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Ensure development projects aren’t derailed by air quality concerns

Developers proposing projects that would have adverse impacts on air quality should anticipate refusal on air quality grounds.

Here are some steps developers can take to make sure projects aren’t derailed by air quality concerns:

  • Involve outside experts as soon as possible – ideally prior to site acquisition – so they can review design proposals and identify potential air quality issues and broader environmental constraints in order to manage and mitigate them as the project proceeds.
  • Engage early with local planning authorities to minimise the risk of surprises when the planning application is submitted. Verde has long experience with this type of engagement and can guide you through the process.
  • Ensure that the planning submission meets the expectations of the regulators. This doesn’t mean over-specifying the air quality assessment, but making sure that the relevant risks are clearly understood and will be controlled as part of the development process.

The impact of both dust and vehicle emissions during the construction phase will have been considered within the EIS and there is likely to be a number of Environmental Commitments/Requirements emanating from the reference documents. Environmental Control Measures assist in meeting these commitments/requirements.

Air Pollution Environmental Control Measures

  •  In situations where the source of dust is within 25m of sensitive receptors (e.g., Designated Conservation Areas or residential housing, schools, hospitals, places of worship, sports centres and shopping areas (i.e., places where members of the public are likely to be regularly present)) the erection of screens (permeable or semi-permeable fences) should be considered.
  • Burning of any material on site should be strictly prohibited.
  • Haulage vehicles transporting gravel and other similar materials to site should be covered.
  • Access and exit of vehicles should be restricted to certain access/exit points.
  • Vehicle speed restrictions should be considered.
  • Stockpiles should be covered.
  • Gravel should be used at site exit points to remove caked-on dirt from tyres and tracks.
  • Equipment should be washed at the end of each work day.
  • Hard surfaced roads should be wet-swept to remove any deposited materials.
  • Unsurfaced roads should be restricted to essential site traffic only.
  • Wheel-washing facilities should be located at all exits from the construction site.
  • Dust production as a result of site activity should be minimized by regular cleaning of the site access roads using vacuum road sweepers and washers. Access roads should be cleaned at least 0.5 km on either side of the approach roads to the access points.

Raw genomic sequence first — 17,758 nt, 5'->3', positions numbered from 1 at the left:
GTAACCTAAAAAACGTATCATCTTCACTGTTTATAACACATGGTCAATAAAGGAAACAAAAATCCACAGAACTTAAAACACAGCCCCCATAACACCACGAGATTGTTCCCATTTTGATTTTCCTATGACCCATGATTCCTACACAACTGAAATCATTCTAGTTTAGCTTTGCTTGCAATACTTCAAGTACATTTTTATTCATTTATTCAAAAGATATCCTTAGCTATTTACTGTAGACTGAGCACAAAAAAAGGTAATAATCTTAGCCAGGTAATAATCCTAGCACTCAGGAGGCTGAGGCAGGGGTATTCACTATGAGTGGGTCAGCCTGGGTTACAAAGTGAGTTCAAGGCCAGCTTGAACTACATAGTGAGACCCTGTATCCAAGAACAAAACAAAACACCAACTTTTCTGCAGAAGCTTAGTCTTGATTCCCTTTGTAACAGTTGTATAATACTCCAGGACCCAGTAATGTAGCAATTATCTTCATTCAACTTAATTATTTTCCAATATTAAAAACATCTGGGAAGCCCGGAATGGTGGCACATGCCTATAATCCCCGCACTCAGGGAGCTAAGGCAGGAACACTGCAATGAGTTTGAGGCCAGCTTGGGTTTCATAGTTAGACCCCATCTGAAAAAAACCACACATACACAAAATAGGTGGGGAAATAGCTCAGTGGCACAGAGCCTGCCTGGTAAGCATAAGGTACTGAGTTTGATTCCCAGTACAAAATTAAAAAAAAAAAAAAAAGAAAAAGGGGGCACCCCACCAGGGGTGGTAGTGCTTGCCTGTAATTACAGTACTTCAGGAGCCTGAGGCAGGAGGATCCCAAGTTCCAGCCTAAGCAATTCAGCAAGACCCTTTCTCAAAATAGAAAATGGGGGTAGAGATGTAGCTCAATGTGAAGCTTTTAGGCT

• The frequency of cleaning should be determined by the Site Agent and is weather and activity dependent.
  • Stockpiles height should be kept to a minimum and slopes should be gentle to avoid windblown soil dust.
  • The following should be damped down during warm and sunny weather:
  • Unpaved areas subject to traffic and wind;
  • Structures and buildings during demolition;
  • Stockpiles;
  • Areas where there will be loading and unloading of dust-generating materials, and
  • Borrow-pits.

Construction Environmental Control Measures

Control of Dust from Construction and Demolition Activities (BRE, 2003)

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Verde Environmental Consultants provides a wide range of environmental air quality monitoring and management services, including:

  • Licence compliance monitoring.
  • Commissioning of a new plant or processes.
  • Contaminated site investigation or remediation monitoring.
  • Baseline monitoring for environmental impact assessments.
  • Industrial and community complaint or nuisance assessment.
  • Occupational exposure monitoring for vapours, dusts and aerosols.
  • Environmental and occupational management of construction projects.

Verde can provide for either short-term representative sampling or long–term monitoring depending on project types. More up to date monitoring options involve the installation of continuous air monitoring equipment connected by telemetry to a remote desktop.  Verde can set up options for text or email alerts to be received when certain “trigger” levels are exceeded.  All data will be stored in a cloud based database where real–time data access will enable prompt resolution of any potential non-compliances, as well providing proof to regulators or other stakeholders that the required standards are being complied with.

Verde will provide you with independent and impartial expertise and will ensure that the most appropriate and cost-effective monitoring approach is taken to match your specific requirements. We will help you:

  • Develop a monitoring scope to meet your specific needs.
  • Provide advice on environmental and planning legislative requirements.
  • Mitigate environmental and human health liability risks.
  • Liaise with regulators, legal/ insurance professionals, public and relevant stakeholders.